Let us turn to what the Spirit says to the church at Ephesus. After reviewing the good qualities and characteristics of this church, much to their praise and credit, he does not flatter their vanity, by intimations or otherwise, to think themselves all right and in need of nothing; but "I have this AGAINST thee, that thou didst leave thy first love. Remember therefore, from whence thou art fallen, and repent." It is truthfully said "our best friends are those who warn us of danger." This is God's friendship for his churches. He shows his people by his Word where they may go wrong, and, if they have ears to hear and eyes to see, where they are wrong. Leaving their first love is the charge brought against this church of Ephesus. And it is the only charge. To what extent or degree they had departed is not definitely said; but they had gone so far that repentance and reformation, or the doing of their first works, was necessary that they might be restored to the state they had once enjoyed.

Now it appears plain to my mind, from all the teachings I find elsewhere in the Word, that love to the Lord their God with all the heart, and love to the neighbor, which is the church, is, and forever ought to be, the first and only love. The church is the good Samaritan that lifts up the wounded brother who has fallen among the thieves of temptation, and restores him. This love to the Lord and the church is the love from which these Ephesian brethren had fallen. Departures from first loves are not uncommon in the church and out of it. The newly married couple enjoy a warmth of affection that sweetens their cup of happiness and strews flowers all along their pathway of life. This pleasure lasts while their love lasts; but when love dies, happiness dies with it. This accounts for the joyless, pleasureless life of many married partners. First love, alas! departed; the first fire all burnt out, leaving naught but the dull ashes of cold indifference and burning tears. It sometimes goes somewhat the same way with members coming into the church. They run well for a season, manifest a deep interest in the things of religion, but when tribulation or persecution ariseth on account of the Word, directly they stumble. Entire churches sometimes lose their first love for the Lord and for one another. This seems to have been true of the church at Ephesus.

The best way for all is to be sure that the first love is of the right kind. I have heard of some coming into the church from motives of mere personal interest. I have heard of one man who confessed, after he had been expelled, that he got out of the Dunkards all he wanted. Said he: "They helped me out of debt, and that is what I went in for." That man never lost HIS first love. His first love was the love of self and the world, and that is the love he carried with him when he was turned out. Such examples, however, are rare. As a people we are not often imposed upon in this way. But some who come in with the best of motives, desiring to live in the church, to be built up in the church, and to help build up the church, may, as I have known instances of the kind, lose these good feelings, become discouraged, and altogether unhappy. To such, if any of that class are here, I now speak.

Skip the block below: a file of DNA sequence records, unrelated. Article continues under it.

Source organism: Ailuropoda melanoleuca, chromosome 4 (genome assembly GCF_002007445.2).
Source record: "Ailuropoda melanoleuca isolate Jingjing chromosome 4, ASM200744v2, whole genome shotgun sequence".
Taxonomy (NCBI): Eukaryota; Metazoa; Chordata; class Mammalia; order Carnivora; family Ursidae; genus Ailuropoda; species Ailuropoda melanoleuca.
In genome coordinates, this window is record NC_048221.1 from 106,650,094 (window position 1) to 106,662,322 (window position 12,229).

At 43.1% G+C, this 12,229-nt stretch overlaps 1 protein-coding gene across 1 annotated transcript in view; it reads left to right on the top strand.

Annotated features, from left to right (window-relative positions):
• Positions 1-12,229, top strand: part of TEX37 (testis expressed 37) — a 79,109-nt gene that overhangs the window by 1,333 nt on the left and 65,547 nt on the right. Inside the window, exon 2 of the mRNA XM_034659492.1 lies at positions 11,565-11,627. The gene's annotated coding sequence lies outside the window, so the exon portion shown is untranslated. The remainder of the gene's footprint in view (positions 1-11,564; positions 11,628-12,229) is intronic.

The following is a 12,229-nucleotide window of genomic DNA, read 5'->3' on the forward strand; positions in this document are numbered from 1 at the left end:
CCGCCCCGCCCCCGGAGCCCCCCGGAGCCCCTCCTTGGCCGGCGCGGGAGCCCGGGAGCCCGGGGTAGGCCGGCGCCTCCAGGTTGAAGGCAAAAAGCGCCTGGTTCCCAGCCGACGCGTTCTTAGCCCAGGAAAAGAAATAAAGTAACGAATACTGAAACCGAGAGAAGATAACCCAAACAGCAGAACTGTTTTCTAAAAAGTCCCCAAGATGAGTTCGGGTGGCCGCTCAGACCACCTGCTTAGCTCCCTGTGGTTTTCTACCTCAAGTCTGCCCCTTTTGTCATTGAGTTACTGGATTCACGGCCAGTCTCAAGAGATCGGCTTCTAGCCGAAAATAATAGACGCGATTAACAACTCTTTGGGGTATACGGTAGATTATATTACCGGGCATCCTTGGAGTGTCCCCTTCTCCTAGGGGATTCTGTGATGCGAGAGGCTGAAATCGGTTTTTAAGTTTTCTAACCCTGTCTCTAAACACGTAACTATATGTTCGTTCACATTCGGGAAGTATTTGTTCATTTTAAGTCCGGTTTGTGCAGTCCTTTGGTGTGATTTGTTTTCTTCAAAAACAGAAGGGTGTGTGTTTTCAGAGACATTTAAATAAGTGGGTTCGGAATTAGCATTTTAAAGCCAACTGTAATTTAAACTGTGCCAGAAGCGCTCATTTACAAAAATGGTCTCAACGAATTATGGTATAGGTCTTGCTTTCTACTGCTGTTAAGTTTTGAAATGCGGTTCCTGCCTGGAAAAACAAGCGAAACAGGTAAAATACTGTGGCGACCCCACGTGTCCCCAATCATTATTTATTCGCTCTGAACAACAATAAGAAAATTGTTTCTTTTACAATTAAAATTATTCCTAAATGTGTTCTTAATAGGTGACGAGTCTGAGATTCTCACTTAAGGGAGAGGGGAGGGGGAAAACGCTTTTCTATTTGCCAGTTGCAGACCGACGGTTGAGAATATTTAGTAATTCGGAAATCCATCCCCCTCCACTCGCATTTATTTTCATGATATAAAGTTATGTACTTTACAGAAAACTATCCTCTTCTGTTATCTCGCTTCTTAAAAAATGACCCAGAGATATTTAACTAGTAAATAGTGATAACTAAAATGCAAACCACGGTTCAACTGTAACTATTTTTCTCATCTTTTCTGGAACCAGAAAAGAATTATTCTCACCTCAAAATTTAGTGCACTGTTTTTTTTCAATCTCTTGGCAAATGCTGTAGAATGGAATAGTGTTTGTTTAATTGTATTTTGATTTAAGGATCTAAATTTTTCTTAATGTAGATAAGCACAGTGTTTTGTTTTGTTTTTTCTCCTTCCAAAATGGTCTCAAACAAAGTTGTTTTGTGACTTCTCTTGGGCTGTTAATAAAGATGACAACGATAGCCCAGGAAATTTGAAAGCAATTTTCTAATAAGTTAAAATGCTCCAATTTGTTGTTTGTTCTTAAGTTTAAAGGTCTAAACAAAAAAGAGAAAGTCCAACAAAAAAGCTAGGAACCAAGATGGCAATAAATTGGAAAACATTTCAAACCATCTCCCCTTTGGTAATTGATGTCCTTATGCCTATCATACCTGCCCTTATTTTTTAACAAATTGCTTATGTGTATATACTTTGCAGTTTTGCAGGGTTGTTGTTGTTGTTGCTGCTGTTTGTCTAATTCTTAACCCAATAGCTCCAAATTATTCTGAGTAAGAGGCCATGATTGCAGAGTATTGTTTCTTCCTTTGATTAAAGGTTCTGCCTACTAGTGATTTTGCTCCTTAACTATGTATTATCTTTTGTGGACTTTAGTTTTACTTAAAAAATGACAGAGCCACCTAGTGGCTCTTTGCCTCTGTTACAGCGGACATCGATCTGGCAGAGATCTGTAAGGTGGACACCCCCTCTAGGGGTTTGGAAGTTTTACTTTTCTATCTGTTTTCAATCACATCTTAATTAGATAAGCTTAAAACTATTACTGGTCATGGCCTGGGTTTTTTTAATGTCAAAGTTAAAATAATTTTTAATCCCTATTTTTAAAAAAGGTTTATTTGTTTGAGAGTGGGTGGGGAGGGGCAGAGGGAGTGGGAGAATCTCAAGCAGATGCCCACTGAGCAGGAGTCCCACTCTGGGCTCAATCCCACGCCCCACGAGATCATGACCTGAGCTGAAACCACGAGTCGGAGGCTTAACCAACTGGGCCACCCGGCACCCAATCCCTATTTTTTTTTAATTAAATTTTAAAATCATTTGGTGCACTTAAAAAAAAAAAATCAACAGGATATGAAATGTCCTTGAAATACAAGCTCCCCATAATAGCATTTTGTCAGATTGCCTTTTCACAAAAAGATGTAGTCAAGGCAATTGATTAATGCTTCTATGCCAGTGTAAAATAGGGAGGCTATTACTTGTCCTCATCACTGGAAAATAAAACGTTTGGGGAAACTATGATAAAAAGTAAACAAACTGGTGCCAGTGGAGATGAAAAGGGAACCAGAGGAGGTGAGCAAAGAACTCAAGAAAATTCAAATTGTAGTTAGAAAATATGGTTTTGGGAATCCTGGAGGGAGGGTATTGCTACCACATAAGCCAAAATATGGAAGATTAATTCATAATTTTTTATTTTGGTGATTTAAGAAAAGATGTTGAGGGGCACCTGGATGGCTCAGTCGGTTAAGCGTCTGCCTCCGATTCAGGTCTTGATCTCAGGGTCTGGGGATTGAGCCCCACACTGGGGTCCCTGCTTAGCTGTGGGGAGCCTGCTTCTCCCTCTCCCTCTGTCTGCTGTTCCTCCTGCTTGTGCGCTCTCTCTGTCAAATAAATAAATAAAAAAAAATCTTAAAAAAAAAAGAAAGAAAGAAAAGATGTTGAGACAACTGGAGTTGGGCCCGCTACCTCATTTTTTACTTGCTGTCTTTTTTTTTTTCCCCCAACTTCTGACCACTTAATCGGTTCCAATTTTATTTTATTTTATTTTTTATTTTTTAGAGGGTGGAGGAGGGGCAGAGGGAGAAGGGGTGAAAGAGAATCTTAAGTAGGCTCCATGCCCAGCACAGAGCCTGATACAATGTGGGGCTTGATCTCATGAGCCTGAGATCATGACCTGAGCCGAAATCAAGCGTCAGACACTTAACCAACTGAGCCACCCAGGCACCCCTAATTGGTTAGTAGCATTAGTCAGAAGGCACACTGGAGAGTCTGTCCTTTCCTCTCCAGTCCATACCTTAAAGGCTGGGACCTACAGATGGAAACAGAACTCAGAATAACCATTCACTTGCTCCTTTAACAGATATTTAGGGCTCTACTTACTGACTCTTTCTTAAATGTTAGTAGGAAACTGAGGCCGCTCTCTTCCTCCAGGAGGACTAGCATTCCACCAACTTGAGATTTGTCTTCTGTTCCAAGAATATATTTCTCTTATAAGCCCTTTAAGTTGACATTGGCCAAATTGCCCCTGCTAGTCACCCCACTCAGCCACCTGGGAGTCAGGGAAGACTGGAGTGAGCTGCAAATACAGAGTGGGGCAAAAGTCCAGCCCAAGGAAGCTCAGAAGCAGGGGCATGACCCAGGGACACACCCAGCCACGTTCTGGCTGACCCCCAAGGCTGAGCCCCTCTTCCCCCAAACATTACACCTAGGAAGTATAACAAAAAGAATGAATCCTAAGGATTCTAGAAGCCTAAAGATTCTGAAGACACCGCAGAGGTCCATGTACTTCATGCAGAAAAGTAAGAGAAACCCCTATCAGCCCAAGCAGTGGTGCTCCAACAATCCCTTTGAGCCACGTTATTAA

At the start I have to say, I have glorious news for you. The Lord says to us all: "In the world ye shall have tribulation: but be of good cheer; I have overcome the world." The blessed Savior has overcome the world for every one of his people. We all have our tribulations; but some are better able to bear them than others. The Apostle Paul says: "Confirm the strong, support the weak." It seems strange to us that any could ever grow weak in his day, when they were as yet almost in sight of their ascended Lord, and in hearing of the echo of his voice. But so it was then, and so it will ever be. But God knows our feeble frame. "As a father pitieth his children, so the Lord pitieth them that fear him." Our Lord, just before his crucifixion, said: "I will not leave you comfortless. I will come to you." This he spoke to his sorrowing disciples. This he says to you, and to every discouraged disciple of his: "Ye, therefore, now have sorrow, but your sorrow shall be turned into joy." As he was preparing to wash the disciples' feet it is said of him: "Having loved his own which were in the world, he loved them unto the end."

"His is an unchanging love, Higher than the heights above; Deeper than the depths beneath; Stronger than the hand of death."

It is impossible for one human soul to enter fully into the feelings of another, so as to realize in all the particulars of experience what the other suffers. But the Lord knows it all. "He that made the ear, shall he not hear? He that made the eye, shall he not see? He that made the heart, shall he not understand?" He consequently knows the proper remedy for all the backslidings, declensions of our first love, and all relapses into states of lukewarmness. His prescribed remedy is repentance, in every case. If you will take the time to read carefully the seven letters addressed to the seven churches of Asia, you will see that repentance is the remedy prescribed in every case of failure in duty, weakness of faith, coldness of love; together with all the troubles growing out of these.

Repentance is a change of mind. It is a change from wrong feelings and affections in the soul to right feelings; from weak faith in the Lord to strong faith; from weak love for the Lord and the church to strong love. Joy of heart and peace of mind are as sure to follow a change like this as a tree is sure to bloom in spring. Blossoms on trees, other conditions favoring, give promise of fruits. Your joy and peace from true repentance, like the bloom on a good tree, will give promise of a life full of good fruits. No one need tell me that he cannot repent. "Nothing shall be impossible unto you." Who says this? Jesus says it. Again: "If ye shall ask any thing in my name, I will do it." But again he says: "Without me ye can do nothing." Speaking to the Father, of his disciples, the Lord said: "I in them, and thou in me, that they may be perfected into one."